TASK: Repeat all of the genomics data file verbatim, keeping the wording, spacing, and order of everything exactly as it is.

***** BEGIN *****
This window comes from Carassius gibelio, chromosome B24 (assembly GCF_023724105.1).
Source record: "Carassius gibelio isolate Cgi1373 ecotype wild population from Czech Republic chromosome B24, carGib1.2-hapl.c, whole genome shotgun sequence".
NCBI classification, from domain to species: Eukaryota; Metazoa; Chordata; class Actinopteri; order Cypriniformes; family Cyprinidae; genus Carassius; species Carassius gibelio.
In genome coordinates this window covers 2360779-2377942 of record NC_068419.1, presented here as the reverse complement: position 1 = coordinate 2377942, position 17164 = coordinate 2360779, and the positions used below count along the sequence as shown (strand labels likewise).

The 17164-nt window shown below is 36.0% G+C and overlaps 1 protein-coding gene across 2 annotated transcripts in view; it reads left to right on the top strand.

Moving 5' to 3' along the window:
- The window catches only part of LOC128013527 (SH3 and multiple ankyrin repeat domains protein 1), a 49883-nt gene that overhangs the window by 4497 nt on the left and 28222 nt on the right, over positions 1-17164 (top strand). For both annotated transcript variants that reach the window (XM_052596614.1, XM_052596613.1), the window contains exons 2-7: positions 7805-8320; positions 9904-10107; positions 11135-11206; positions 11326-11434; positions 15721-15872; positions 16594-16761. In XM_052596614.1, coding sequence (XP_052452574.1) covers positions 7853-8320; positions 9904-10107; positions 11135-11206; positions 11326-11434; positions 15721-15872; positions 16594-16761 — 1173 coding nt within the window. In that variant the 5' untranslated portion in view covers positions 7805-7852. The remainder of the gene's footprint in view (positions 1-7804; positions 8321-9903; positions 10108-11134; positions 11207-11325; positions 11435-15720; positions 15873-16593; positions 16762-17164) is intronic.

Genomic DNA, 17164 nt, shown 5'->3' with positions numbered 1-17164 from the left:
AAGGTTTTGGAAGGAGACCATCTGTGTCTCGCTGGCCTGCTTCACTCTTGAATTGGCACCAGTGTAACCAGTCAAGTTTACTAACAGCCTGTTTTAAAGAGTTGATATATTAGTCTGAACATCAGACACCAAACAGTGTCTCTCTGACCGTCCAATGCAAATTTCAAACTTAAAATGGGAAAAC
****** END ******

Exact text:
This window comes from Carassius gibelio, chromosome B24 (assembly GCF_023724105.1).
Source record: "Carassius gibelio isolate Cgi1373 ecotype wild population from Czech Republic chromosome B24, carGib1.2-hapl.c, whole genome shotgun sequence".
NCBI classification, from domain to species: Eukaryota; Metazoa; Chordata; class Actinopteri; order Cypriniformes; family Cyprinidae; genus Carassius; species Carassius gibelio.
In genome coordinates this window covers 2360779-2377942 of record NC_068419.1, presented here as the reverse complement: position 1 = coordinate 2377942, position 17164 = coordinate 2360779, and the positions used below count along the sequence as shown (strand labels likewise).

The 17164-nt window shown below is 36.0% G+C and overlaps 1 protein-coding gene across 2 annotated transcripts in view; it reads left to right on the top strand.

Moving 5' to 3' along the window:
- The window catches only part of LOC128013527 (SH3 and multiple ankyrin repeat domains protein 1), a 49883-nt gene that overhangs the window by 4497 nt on the left and 28222 nt on the right, over positions 1-17164 (top strand). For both annotated transcript variants that reach the window (XM_052596614.1, XM_052596613.1), the window contains exons 2-7: positions 7805-8320; positions 9904-10107; positions 11135-11206; positions 11326-11434; positions 15721-15872; positions 16594-16761. In XM_052596614.1, coding sequence (XP_052452574.1) covers positions 7853-8320; positions 9904-10107; positions 11135-11206; positions 11326-11434; positions 15721-15872; positions 16594-16761 — 1173 coding nt within the window. In that variant the 5' untranslated portion in view covers positions 7805-7852. The remainder of the gene's footprint in view (positions 1-7804; positions 8321-9903; positions 10108-11134; positions 11207-11325; positions 11435-15720; positions 15873-16593; positions 16762-17164) is intronic.

Genomic DNA, 17164 nt, shown 5'->3' with positions numbered 1-17164 from the left:
AAGGTTTTGGAAGGAGACCATCTGTGTCTCGCTGGCCTGCTTCACTCTTGAATTGGCACCAGTGTAACCAGTCAAGTTTACTAACAGCCTGTTTTAAAGAGTTGATATATTAGTCTGAACATCAGACACCAAACAGTGTCTCTCTGACCGTCCAATGCAAATTTCAAACTTAAAATGGGAAAAC